So it contains a system to “ratchet” up nations’ pledges to cut their carbon emissions every five years.

Much of this is done through Nationally Determined Contributions (NDCs), which were due to be submitted before COP.

The UN hailed improved NDCs from Argentina, Brazil, Guyana, India, Mauritania, Morocco, Mozambique and Thailand.

Brazil said the country would cut its greenhouse gas emissions by 50% by 2030, an improvement from 43%.

But China’s NDCs, unveiled days before COP26, failed to go further than what the country had already announced.

Boris Johnson urged President Xi to go further and reach peak emissions by 2025, not 2030.





$100billion a year to poorer countries

World leaders failed in a bid to hand $100bn a year in public and private climate finance to poorer nations.

The target was meant to have been hit in 2020. Instead rich nations were on track to hit it in 2023 – though John Kerry of the US suggested this may now happen in 2022 instead.

COP26 has seen fresh commitments from the UK, Spain, Japan, Australia, Norway, Ireland and Luxembourg.

And the UK has pledged £12.6bn overall from 2019 to 2025.

Boris Johnson insisted: “We will work closely with developing countries to do more and to reach the target soon”.

UK officials believe finance is one of the hardest nuts to crack – and even when $100bn is reached, will it be enough? Prince Charles says trillions of dollars per year are needed in investment to stop a climate catastrophe.








Time is running out to save the planet
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NurPhoto/PA Images)



Forcing firms to go green by 2050

COP26 has seen some action involving big companies – including in the UK.

Chancellor Rishi Sunak announced hundreds of UK-listed companies will be told to go green by 2050 or face sanctions.

A new law will force them to publish yearly “green” investment plans to move to net zero by the middle of the century..

The change from 2023 will pile pressure on businesses like BP and Rio Tinto, which rely heavily on fossil fuels.

But half of the biggest companies listed in the FTSE index not thought to have any net zero target in place.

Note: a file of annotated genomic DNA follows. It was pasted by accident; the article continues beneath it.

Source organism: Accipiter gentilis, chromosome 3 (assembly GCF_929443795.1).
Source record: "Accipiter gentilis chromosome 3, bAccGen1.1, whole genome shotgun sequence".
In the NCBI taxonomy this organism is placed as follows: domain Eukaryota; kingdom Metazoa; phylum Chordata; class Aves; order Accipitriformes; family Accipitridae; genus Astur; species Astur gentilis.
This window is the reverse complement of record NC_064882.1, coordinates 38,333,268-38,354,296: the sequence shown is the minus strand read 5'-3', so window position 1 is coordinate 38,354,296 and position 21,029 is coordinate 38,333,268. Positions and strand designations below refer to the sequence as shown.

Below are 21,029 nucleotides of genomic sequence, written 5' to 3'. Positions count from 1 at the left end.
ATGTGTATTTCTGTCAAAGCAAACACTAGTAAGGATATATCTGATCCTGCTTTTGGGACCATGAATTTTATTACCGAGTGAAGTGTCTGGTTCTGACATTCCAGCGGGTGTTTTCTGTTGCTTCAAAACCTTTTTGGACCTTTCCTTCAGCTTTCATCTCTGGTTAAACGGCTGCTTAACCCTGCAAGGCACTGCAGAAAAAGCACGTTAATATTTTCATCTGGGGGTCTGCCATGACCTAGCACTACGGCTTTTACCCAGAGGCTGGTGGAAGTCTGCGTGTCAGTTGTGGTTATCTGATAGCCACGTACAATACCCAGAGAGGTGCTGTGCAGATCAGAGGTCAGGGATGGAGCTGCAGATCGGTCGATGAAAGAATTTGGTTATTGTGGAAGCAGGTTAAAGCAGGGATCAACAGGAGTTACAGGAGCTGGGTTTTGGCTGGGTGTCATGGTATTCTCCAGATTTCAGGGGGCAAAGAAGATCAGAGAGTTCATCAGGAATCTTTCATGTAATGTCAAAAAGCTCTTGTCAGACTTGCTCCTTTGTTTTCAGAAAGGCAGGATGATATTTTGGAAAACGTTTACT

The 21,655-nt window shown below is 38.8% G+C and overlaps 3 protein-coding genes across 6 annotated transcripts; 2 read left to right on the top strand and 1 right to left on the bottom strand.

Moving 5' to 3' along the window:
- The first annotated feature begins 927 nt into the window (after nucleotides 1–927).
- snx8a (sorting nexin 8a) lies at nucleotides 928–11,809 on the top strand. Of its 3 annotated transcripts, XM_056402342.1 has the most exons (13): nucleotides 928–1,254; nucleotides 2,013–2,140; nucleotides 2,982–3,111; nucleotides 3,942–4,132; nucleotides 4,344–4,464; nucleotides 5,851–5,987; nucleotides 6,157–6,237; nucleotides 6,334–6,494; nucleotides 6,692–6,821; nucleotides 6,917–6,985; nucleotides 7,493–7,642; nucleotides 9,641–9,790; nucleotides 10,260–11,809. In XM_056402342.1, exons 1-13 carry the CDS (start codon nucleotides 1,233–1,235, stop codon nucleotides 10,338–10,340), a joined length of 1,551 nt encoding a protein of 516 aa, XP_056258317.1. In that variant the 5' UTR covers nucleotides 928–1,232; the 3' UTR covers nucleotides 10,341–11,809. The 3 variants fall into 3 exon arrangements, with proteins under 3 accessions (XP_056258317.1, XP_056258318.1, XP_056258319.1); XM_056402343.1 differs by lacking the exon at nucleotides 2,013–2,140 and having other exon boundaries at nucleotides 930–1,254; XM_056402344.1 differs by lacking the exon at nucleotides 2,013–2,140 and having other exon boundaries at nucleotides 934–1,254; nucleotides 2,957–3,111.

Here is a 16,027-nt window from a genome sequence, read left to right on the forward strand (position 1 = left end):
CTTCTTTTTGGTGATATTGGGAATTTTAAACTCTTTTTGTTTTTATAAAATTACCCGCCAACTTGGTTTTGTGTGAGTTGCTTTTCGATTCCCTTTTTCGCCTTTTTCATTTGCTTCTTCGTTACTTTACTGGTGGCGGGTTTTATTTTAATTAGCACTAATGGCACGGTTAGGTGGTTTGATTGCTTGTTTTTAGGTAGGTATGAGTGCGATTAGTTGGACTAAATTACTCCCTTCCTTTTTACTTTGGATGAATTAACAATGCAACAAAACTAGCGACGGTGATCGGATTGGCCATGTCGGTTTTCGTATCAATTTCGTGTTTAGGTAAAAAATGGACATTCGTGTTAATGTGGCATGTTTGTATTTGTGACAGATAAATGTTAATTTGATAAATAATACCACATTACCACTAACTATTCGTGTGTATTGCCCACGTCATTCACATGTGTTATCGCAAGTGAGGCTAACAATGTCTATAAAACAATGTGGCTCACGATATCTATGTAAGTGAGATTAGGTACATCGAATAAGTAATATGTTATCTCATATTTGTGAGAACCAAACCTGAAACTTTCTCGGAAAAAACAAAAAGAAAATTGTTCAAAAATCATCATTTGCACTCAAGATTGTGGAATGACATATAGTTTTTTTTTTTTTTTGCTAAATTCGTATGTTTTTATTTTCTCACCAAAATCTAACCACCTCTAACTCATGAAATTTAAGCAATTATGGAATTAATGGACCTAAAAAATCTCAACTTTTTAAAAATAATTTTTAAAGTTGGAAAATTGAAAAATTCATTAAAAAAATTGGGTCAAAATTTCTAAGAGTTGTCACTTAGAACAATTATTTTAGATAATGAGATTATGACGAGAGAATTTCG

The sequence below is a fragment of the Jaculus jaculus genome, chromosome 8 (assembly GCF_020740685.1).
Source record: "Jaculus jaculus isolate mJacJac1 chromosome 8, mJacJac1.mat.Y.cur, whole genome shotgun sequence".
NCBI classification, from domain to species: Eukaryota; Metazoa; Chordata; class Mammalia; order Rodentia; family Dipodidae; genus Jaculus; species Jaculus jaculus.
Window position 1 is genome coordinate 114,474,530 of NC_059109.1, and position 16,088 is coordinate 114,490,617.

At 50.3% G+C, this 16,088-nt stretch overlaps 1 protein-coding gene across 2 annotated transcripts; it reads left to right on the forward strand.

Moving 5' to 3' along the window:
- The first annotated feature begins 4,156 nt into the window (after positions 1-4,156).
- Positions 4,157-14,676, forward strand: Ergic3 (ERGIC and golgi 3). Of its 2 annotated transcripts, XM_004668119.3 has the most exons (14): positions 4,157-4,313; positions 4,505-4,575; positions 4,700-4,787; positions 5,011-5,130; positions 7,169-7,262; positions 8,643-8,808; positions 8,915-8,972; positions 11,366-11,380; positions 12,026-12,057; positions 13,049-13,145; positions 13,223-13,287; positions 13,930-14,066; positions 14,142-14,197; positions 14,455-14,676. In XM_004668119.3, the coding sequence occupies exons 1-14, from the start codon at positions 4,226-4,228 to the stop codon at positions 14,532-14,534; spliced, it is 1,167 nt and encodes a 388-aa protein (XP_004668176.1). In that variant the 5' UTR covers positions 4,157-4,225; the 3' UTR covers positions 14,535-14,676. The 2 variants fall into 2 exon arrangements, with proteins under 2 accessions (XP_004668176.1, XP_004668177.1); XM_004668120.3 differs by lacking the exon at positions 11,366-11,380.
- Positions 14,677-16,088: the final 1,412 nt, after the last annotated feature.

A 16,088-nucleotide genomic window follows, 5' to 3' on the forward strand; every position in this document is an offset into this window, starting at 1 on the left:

And Greenpeace said the announcement needed a ‘concrete timeline’ for the law, which was missing from UK plans.

Closing the gigaton gap

To ‘keep 1.5 alive’, the world needs to cut global emissions by 28 gigatons of CO2 equivalent by 2030.

Or 22 gigatons, if you follow a different measurement by the UN.

A UN press release claims measures announced at COP will “close the ambition gap” by nine gigatons, leaving 13 to go.

It’s thought India’s commitments at COP – despite its 2070 Net Zero delay – will cut a gigaton of emissions alone.

Officials believe a UK-backed plan to hand $8.5bn to South Africa will prevent a further 1-1.5 gigatons over 20 years. Officials are particularly excited about this deal – which focuses on the electricity market – as it’s about big, structural change.

And the declarations on forestry and land use could knock off 3.5 gigatons, it’s claimed.








Education Secretary Nadhim Zahawi speaks during the UN Climate Change Conference
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Image:

REUTERS)



What happens next?

There has been talk about reconvening climate “ratchet” talks more than every five years.

But at the moment it’s just talk, and UK sources played down any hope of them being convened once a year.

At the moment, if COP26 fails, it’s a little unclear when the next big opportunity to save the planet will come.